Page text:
Coronavirus to catalyse regional conflicts, international scholar suggests
Cameron Magusic, Catalyst co-culture editor
By the end of 2020, regions around the world face the prospect of conflict caused by after-effects of the coronavirus, a leading international scholar says.
Dr. David Kilcullen, whose book The Dragons and the Snakes: How the Rest Learned to Fight the West was published in March, tells RMIT Catalyst we are already starting to see tensions brewing in international hotspots.
In the contested South China Sea, for example, a Chinese navy ship ‘rammed’ a Vietnamese fishing boat, which Kilcullen says represents an ‘incredibly stupid thing to do’ by the People’s Liberation Army Navy (PLAN).
This is indicative of the ‘opportunistic’ and ‘decentralised’ nature of the Chinese military that Kilcullen outlines in his book.
He expands on this by telling Catalyst the ramming and Chinese military exercises in the South China Sea might have been performed to ‘burnish their position (in the region)’.
“This probably sounds smart to some Chinese military commander, but ultimately that’s the best evidence you can have that the Chinese are in fact operating opportunistically in a decentralised way rather than to some master plan,” Kilcullen tells Catalyst.
“It’s an incredibly stupid thing to do if you don’t want to end up fighting the United States.”
America has its own problems, of course, with the highest reported number of coronavirus deaths in the world (at the time of writing).
In particular, its military is on the retreat–it’s been recently reported several US Air Force bombers have flown out of Guam, near the South China Sea, to a North Dakota base.
More notably, an aircraft carrier, USS Theodore Roosevelt, has docked in Guam after suffering a significant number of coronavirus cases.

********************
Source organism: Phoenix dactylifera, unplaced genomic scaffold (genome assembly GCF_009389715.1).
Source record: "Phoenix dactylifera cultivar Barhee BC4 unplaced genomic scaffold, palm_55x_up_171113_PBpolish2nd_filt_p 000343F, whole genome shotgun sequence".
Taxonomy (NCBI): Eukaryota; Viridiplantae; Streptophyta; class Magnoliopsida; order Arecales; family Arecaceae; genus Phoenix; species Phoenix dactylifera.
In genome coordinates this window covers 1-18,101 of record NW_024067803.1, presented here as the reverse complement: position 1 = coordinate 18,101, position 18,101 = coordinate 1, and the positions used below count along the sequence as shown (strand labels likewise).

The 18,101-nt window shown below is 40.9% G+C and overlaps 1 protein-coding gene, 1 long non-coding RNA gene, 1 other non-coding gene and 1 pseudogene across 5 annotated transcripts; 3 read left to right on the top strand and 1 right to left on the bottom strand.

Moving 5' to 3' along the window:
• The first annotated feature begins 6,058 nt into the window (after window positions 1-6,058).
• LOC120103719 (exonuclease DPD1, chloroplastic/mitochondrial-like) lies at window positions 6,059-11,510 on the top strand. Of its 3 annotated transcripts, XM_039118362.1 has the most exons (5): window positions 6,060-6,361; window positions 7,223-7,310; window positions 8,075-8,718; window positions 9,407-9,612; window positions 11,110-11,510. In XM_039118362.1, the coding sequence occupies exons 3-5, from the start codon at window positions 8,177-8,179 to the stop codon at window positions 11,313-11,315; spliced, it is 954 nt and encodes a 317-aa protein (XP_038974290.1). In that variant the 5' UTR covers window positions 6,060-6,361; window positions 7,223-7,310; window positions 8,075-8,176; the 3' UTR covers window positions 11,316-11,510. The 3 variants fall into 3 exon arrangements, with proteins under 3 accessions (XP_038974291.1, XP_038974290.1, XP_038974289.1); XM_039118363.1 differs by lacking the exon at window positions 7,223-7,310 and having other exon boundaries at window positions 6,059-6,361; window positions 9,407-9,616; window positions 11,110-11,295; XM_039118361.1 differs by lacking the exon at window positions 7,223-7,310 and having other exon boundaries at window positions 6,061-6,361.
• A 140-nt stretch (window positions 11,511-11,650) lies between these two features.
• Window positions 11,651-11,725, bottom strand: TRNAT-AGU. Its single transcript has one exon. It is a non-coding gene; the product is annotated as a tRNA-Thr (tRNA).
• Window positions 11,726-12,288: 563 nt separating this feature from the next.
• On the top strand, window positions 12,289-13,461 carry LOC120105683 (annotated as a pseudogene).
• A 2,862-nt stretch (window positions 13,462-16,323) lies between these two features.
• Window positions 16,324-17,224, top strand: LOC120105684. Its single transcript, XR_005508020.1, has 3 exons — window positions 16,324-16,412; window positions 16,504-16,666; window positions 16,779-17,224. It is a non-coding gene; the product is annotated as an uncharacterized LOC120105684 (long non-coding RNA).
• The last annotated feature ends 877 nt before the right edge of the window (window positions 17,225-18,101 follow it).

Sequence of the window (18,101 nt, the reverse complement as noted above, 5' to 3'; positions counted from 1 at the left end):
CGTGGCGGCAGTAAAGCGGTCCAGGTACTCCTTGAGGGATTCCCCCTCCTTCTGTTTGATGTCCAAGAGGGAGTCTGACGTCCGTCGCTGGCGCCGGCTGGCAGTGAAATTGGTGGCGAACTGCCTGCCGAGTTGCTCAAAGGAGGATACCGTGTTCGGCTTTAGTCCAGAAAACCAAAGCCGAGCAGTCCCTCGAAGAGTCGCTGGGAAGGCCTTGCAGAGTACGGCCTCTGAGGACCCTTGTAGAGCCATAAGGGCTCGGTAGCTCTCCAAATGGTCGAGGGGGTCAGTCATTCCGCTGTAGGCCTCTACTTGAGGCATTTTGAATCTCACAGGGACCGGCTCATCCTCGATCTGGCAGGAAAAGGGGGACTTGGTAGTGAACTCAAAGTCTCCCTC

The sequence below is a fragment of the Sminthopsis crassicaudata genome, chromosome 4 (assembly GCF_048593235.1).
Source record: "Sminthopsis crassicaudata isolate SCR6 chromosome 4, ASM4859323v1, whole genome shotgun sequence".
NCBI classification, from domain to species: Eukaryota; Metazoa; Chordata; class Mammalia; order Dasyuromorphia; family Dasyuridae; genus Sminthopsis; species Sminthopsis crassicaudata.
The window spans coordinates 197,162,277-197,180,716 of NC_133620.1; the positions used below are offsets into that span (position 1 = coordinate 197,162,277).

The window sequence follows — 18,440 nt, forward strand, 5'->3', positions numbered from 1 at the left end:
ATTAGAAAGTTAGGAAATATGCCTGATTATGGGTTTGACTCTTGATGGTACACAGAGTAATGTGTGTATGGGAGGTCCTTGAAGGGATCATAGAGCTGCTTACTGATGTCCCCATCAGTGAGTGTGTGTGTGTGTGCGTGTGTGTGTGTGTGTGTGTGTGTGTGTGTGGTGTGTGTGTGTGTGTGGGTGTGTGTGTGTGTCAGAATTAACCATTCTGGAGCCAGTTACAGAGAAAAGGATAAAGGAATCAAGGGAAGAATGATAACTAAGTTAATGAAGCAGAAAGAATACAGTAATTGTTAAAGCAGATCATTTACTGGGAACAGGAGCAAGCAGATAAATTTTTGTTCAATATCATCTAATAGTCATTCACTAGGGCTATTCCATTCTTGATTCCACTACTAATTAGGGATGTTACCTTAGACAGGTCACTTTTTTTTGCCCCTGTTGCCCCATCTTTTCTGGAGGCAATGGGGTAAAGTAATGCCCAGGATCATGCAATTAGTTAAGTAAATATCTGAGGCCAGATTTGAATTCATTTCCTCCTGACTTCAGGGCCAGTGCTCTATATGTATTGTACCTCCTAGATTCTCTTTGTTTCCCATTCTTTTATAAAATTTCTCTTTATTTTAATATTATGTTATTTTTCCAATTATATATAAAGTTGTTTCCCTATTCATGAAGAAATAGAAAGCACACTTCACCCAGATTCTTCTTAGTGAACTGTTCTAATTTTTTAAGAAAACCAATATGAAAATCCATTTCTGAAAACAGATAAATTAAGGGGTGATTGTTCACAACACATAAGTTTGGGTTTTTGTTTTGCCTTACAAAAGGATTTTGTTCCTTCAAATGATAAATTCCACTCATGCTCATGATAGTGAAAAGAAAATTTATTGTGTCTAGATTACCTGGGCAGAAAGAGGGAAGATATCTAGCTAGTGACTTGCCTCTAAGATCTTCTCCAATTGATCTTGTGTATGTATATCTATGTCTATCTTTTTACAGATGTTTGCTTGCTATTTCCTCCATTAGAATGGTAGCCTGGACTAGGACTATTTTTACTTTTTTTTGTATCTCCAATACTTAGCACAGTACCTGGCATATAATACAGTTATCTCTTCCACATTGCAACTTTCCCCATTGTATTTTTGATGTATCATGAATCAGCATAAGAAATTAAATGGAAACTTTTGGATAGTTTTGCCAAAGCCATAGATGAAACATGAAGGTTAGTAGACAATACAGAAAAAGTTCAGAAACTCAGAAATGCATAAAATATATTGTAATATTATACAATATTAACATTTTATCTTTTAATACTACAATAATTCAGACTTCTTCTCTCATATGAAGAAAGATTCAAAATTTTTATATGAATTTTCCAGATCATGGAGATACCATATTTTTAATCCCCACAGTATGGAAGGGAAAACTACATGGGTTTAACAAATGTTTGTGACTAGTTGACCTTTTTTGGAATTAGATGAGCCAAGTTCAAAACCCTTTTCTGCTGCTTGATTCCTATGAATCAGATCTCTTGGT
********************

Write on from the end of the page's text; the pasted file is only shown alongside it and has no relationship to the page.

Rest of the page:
Former US acting navy secretary Thomas Modly became a rare political casualty of the crisis after calling the captain of the ship, Captain Brett Crozier, ‘naïve’ after Crozier wrote a memo asking for help to deal with cases on board.
One thing that has struck Kilcullen throughout the crisis is the use of military metaphors to describe the ‘fight’ against the virus.
As Professor Mark Hobart at the University of London’s Centre for Global Media and Communication writes, “purporting to marshall a war against a virus distracts attention from a litany of political and corporate failings; ignoring expert advice about known risks, prioritizing private profit over public investment and so on.”
Kilcullen said he is ‘really uncomfortable’ with the gaggle of global leaders using military metaphors.
“Everyone’s talking about how it’s a war, President Trump calls himself a ‘wartime president,’ they’re invoking all these martial law and wartime restrictions on people’s freedoms” in order to beat the disease, Kilcullen tells Catalyst.
A better way to think about the problem, according to Kilcullen, is to consider the trade-off between death minimisation and damage to the economy—a debate increasingly playing out in Australian media.
“That’s not how military planners work,” said Kilcullen. “What they work on is, ‘Here’s the enemy, how do I attack the enemy?’ and it’s a whole different set of principles.”
“I’m quite worried that we will find a similar situation to what we did in the war on terror. I’m old enough to remember a time before Transport Security Administration, before you had to take your shoes off to get on a plane, before the government tracked your cell phone, before you had to give all kinds of intrusive private data to get anything done.”
Kilcullen continues, “all of those restrictions were put in place to deal with the terrorist threat that was supposedly temporary and they’re all still in place 20 years later.”
“I think we should be very worried about the tendency of frightened populations to give up their freedoms, and the tendency of governments to never give those freedoms back once they’ve taken them away.”
“So, I’m very worried about the militarisation of response to this particular problem.”
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